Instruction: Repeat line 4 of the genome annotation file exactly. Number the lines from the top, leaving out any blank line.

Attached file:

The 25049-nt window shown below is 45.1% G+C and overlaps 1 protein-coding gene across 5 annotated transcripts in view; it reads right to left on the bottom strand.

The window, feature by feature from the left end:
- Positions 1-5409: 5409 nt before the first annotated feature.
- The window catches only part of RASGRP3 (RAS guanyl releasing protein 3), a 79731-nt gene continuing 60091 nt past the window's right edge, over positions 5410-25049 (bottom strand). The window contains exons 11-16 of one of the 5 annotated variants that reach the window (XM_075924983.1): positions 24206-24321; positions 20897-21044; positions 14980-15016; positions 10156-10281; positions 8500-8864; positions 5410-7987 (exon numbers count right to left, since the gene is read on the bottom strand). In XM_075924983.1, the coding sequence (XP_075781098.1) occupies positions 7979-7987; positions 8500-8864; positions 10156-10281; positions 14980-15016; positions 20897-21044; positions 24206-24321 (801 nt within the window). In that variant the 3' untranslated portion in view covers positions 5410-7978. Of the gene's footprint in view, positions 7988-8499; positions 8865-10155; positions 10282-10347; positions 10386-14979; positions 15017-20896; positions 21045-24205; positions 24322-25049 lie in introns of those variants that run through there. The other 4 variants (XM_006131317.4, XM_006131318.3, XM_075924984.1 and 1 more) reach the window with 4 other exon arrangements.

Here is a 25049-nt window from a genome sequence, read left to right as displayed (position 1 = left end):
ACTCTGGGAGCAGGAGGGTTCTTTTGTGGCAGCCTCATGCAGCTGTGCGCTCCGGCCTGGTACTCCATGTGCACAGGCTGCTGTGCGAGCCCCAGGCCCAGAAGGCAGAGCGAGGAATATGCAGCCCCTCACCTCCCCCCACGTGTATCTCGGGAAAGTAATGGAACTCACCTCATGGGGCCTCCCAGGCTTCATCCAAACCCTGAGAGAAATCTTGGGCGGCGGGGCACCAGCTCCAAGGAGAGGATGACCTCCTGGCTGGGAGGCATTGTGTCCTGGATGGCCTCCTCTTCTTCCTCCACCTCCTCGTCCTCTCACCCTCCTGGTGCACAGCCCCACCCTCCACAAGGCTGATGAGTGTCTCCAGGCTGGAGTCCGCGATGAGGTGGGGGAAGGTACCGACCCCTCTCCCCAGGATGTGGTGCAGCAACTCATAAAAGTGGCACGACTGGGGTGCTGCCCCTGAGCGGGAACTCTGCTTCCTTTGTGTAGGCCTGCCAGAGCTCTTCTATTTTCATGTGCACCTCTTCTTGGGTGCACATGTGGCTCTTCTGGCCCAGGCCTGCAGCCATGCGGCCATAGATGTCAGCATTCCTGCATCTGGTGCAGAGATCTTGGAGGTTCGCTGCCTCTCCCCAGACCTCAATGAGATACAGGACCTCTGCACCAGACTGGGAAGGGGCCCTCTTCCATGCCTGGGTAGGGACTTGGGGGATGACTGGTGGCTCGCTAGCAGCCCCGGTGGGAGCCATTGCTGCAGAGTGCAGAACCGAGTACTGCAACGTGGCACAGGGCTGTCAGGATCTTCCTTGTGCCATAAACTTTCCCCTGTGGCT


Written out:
- The window catches only part of RASGRP3 (RAS guanyl releasing protein 3), a 79731-nt gene continuing 60091 nt past the window's right edge, over positions 5410-25049 (bottom strand). The window contains exons 11-16 of one of the 5 annotated variants that reach the window (XM_075924983.1): positions 24206-24321; positions 20897-21044; positions 14980-15016; positions 10156-10281; positions 8500-8864; positions 5410-7987 (exon numbers count right to left, since the gene is read on the bottom strand). In XM_075924983.1, the coding sequence (XP_075781098.1) occupies positions 7979-7987; positions 8500-8864; positions 10156-10281; positions 14980-15016; positions 20897-21044; positions 24206-24321 (801 nt within the window). In that variant the 3' untranslated portion in view covers positions 5410-7978. Of the gene's footprint in view, positions 7988-8499; positions 8865-10155; positions 10282-10347; positions 10386-14979; positions 15017-20896; positions 21045-24205; positions 24322-25049 lie in introns of those variants that run through there. The other 4 variants (XM_006131317.4, XM_006131318.3, XM_075924984.1 and 1 more) reach the window with 4 other exon arrangements.